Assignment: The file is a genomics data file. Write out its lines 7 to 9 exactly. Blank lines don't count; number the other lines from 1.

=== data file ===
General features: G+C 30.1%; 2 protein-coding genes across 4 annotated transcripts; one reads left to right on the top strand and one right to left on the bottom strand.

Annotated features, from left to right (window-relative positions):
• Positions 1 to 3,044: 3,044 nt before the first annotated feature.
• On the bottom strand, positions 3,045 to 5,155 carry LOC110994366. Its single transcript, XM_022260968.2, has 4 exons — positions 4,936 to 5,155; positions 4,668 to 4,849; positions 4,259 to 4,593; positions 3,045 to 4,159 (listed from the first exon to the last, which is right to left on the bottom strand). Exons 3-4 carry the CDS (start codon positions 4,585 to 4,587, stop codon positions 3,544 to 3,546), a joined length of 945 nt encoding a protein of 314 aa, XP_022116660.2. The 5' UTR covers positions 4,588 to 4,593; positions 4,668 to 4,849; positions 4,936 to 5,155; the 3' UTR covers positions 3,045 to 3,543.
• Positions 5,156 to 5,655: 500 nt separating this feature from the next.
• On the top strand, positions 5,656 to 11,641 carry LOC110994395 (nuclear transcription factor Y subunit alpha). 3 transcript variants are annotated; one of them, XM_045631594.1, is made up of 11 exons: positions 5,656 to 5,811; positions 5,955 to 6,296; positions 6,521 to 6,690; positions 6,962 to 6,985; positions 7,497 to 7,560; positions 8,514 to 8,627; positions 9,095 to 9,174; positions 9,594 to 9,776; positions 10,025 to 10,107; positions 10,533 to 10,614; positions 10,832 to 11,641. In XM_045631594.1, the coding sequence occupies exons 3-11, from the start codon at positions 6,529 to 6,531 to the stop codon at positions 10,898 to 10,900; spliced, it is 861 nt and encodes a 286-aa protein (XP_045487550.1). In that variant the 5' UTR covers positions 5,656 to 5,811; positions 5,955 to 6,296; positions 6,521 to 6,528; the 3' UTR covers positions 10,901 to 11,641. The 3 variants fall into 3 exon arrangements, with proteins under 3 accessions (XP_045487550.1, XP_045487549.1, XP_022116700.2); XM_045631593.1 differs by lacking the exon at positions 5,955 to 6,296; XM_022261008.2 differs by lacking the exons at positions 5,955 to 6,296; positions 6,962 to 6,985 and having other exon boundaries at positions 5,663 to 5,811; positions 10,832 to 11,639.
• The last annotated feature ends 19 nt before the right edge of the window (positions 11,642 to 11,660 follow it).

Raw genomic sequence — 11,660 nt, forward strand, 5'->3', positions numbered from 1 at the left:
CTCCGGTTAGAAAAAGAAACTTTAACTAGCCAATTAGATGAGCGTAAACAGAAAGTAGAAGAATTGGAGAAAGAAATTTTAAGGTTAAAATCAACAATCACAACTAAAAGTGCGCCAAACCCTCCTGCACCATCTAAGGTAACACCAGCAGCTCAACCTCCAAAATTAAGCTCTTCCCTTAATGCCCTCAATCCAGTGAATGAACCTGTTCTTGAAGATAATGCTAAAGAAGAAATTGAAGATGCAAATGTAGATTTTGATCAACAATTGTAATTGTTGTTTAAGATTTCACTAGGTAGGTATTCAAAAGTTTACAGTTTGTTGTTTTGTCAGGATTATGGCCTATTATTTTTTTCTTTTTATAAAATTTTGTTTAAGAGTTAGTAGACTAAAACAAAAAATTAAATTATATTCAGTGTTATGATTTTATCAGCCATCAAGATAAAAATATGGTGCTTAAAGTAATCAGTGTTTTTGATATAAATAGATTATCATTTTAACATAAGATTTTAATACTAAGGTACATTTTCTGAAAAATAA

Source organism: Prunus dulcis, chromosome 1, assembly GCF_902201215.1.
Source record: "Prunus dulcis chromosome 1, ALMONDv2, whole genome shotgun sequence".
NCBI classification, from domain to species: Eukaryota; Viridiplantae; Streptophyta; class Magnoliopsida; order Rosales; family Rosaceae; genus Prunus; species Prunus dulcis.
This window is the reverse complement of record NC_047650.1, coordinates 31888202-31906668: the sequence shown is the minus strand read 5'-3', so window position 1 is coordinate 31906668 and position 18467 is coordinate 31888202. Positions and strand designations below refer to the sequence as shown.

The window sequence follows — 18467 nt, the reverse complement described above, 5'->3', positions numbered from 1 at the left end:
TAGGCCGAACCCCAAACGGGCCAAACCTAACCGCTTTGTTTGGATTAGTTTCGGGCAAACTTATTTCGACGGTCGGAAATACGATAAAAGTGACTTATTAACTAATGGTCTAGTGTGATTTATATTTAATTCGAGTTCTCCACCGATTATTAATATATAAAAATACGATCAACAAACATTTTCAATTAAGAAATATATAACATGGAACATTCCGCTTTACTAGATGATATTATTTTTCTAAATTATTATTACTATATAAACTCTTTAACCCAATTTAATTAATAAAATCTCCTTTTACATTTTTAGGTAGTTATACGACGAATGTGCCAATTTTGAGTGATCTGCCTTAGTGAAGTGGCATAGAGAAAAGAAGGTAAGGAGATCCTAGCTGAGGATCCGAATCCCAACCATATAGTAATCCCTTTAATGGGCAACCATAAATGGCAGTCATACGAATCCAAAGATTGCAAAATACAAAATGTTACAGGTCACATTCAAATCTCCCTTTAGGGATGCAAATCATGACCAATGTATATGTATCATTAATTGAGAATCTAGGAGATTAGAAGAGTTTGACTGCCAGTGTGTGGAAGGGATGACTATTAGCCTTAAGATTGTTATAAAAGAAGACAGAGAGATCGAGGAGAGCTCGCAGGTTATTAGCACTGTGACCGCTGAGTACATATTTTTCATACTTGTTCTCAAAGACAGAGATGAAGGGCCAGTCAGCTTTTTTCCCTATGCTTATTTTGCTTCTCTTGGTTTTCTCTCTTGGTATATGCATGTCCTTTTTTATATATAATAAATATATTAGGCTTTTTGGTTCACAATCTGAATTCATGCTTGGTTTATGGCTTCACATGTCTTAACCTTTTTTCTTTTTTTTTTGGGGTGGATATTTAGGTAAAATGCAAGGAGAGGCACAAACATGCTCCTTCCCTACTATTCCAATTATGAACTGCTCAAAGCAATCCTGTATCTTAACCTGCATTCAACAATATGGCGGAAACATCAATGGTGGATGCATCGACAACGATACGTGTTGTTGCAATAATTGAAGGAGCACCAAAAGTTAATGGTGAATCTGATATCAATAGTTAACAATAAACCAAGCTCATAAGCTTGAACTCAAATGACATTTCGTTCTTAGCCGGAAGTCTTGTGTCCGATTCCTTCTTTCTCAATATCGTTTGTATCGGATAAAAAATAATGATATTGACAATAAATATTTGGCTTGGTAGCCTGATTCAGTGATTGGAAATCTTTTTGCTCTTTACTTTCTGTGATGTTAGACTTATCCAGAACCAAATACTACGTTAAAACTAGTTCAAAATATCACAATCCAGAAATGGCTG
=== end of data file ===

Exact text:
• The last annotated feature ends 19 nt before the right edge of the window (positions 11,642 to 11,660 follow it).

Raw genomic sequence — 11,660 nt, forward strand, 5'->3', positions numbered from 1 at the left:
CTCCGGTTAGAAAAAGAAACTTTAACTAGCCAATTAGATGAGCGTAAACAGAAAGTAGAAGAATTGGAGAAAGAAATTTTAAGGTTAAAATCAACAATCACAACTAAAAGTGCGCCAAACCCTCCTGCACCATCTAAGGTAACACCAGCAGCTCAACCTCCAAAATTAAGCTCTTCCCTTAATGCCCTCAATCCAGTGAATGAACCTGTTCTTGAAGATAATGCTAAAGAAGAAATTGAAGATGCAAATGTAGATTTTGATCAACAATTGTAATTGTTGTTTAAGATTTCACTAGGTAGGTATTCAAAAGTTTACAGTTTGTTGTTTTGTCAGGATTATGGCCTATTATTTTTTTCTTTTTATAAAATTTTGTTTAAGAGTTAGTAGACTAAAACAAAAAATTAAATTATATTCAGTGTTATGATTTTATCAGCCATCAAGATAAAAATATGGTGCTTAAAGTAATCAGTGTTTTTGATATAAATAGATTATCATTTTAACATAAGATTTTAATACTAAGGTACATTTTCTGAAAAATAA